The world is changing rapidly, but our educational system has not kept pace. Oh, it’s become politically correct. And it now teaches kids how to use condoms and such. But I don’t get the feeling that there has been a lot of overarching analysis as to how kids should be educated in the modern world. Let me ask a few of questions to get things started.
First, what role should the classics play in education today? Are the writings of dead white men, written hundreds of years ago relevant to the modern world? Certainly, classic political and mathematical texts will always be relevant. But what about works of fiction? The works of Shakespeare, for example, are lovely but they are so old, and their humor so based in his own time, that they need translation to even be understandable. Should the precious (and, it seems, ever-shrinking) class time be spent on such works.
Second, what role should standardized test play in education? In thinking about this, I’m reminded of Churchill’s comment that democracy is the worst form of government ever except for all the others. Standardized tests give a very limited view of what a student actually knows. Yet, for many purposes, they are better that any other alternative I can think of. I’m especially fond of the term “teach to the test.” If what is on the test is what we want our kids to know, what better way to encourage teachers to actually impart that knowledge to the kids than to require them to teach what will be on the test? Sure, teaching to the test is only effective if the test actually contains what we want our kids to learn, but can’t we define that body of knowledge well enough to give the tests value?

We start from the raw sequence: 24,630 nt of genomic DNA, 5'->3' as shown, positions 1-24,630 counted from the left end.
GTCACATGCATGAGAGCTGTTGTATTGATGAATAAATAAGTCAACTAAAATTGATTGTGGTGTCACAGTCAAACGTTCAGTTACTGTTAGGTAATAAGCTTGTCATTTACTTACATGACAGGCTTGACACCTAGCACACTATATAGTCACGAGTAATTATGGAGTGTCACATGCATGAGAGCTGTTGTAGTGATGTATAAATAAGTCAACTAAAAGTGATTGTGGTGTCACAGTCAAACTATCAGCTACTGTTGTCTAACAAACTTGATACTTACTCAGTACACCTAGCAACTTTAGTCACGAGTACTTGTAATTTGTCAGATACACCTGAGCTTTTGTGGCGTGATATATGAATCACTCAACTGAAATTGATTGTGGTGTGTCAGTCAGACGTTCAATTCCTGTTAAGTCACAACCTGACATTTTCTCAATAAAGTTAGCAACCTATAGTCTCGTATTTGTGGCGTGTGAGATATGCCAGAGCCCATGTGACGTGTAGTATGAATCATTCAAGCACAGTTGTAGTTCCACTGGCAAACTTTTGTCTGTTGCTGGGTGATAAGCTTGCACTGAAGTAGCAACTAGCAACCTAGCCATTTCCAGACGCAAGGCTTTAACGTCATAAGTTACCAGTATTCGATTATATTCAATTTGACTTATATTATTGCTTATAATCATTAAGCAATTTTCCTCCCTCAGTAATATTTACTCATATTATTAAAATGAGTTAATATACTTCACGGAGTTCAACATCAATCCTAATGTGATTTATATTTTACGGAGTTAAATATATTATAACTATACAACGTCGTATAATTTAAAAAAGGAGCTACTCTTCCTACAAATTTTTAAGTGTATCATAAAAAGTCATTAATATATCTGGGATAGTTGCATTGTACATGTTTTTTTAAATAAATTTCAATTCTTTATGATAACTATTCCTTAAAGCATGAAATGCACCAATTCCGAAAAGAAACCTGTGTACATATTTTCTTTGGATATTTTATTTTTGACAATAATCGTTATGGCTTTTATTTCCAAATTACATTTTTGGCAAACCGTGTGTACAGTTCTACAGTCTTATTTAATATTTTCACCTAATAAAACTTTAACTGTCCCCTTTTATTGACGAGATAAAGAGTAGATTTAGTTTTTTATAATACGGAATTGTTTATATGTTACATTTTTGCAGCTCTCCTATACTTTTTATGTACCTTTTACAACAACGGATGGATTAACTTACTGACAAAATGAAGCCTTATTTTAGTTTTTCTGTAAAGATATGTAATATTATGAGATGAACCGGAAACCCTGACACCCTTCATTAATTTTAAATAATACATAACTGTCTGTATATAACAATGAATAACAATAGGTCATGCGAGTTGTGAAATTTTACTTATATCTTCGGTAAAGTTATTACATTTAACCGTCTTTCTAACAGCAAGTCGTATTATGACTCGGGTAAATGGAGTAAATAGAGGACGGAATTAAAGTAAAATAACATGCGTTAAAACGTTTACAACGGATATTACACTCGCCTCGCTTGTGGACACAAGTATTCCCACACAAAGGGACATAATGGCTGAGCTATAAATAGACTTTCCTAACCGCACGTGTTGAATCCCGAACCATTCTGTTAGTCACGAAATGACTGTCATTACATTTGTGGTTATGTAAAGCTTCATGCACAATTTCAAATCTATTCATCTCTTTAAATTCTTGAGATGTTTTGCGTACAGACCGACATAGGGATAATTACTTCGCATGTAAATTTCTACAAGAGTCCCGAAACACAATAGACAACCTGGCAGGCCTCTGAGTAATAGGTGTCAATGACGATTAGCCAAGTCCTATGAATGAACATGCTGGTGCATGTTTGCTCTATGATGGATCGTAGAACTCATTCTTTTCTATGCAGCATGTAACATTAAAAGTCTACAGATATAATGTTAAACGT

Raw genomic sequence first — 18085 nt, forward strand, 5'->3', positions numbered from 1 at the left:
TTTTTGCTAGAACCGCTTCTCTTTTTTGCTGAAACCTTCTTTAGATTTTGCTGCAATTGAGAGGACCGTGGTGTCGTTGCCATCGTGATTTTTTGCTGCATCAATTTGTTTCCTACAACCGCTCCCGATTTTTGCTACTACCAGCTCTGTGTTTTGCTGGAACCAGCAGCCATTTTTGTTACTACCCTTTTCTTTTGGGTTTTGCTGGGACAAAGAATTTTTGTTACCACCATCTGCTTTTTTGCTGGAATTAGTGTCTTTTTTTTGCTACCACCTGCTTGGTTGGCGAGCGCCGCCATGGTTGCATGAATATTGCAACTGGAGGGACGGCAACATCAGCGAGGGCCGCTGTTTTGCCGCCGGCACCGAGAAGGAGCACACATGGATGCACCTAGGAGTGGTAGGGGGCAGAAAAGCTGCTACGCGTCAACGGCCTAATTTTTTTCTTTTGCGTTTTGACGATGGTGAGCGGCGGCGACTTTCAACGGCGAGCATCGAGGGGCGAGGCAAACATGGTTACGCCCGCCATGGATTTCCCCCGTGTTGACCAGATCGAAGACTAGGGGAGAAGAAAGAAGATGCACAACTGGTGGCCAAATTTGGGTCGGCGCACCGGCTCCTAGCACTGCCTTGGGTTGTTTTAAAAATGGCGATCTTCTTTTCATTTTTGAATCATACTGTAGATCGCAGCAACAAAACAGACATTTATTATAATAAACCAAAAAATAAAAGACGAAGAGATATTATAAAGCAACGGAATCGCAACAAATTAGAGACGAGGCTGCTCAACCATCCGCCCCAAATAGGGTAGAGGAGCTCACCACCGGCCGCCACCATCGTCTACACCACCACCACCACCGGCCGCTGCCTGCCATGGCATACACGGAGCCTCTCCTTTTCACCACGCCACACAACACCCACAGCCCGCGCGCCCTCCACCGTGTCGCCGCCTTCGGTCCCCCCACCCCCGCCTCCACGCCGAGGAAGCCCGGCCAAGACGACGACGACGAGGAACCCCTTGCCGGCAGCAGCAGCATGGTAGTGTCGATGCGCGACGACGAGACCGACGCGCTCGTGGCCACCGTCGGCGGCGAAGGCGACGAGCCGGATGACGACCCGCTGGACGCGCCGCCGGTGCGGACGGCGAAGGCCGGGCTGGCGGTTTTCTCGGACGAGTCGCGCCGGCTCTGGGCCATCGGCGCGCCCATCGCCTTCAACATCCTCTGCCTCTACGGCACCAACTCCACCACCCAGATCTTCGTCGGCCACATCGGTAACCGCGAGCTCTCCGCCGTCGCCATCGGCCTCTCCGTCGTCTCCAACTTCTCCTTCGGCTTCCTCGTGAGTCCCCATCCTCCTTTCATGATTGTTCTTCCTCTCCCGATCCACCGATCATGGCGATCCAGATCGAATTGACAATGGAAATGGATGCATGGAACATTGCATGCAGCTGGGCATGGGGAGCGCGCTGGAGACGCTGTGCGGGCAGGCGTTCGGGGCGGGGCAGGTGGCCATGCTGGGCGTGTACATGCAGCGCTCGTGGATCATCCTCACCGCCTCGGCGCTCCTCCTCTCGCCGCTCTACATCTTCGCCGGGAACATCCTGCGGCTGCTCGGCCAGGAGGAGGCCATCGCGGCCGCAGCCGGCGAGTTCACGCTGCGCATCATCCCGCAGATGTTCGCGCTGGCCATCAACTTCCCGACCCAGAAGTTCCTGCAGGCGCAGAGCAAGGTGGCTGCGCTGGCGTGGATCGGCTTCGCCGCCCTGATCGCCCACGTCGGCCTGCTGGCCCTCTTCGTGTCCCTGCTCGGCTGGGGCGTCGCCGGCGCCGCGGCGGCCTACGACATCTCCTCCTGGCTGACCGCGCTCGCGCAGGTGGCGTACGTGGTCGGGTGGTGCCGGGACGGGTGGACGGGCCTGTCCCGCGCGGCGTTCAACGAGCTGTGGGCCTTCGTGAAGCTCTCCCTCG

Third, in an earlier thread, someone commented on how teachers still have problems even though class sizes have shrunk. I must defend the teachers on this one. In many schools, the students are much more diverse than they were in my day. Many of them don’t speak English as their first language. A growing number have behavioral problems. And the most fundamental disciplinary tools have been taken away from the teachers. My teachers could handle a large number of students because (a) we all spoke English as a first language, (b) most of us came from families that valued education, and (c) if we did get up out of line, the teacher would put us back in line again with a paddling that would get today’s teachers fired, and (d) when we got home, most of us would have gotten paddled again if our teachers reported our problems to our parent. Even the best teachers have a much tougher job today than my teachers did.
What do you folks think of all of this? What ideas do you have for K-12 education in the 21st century?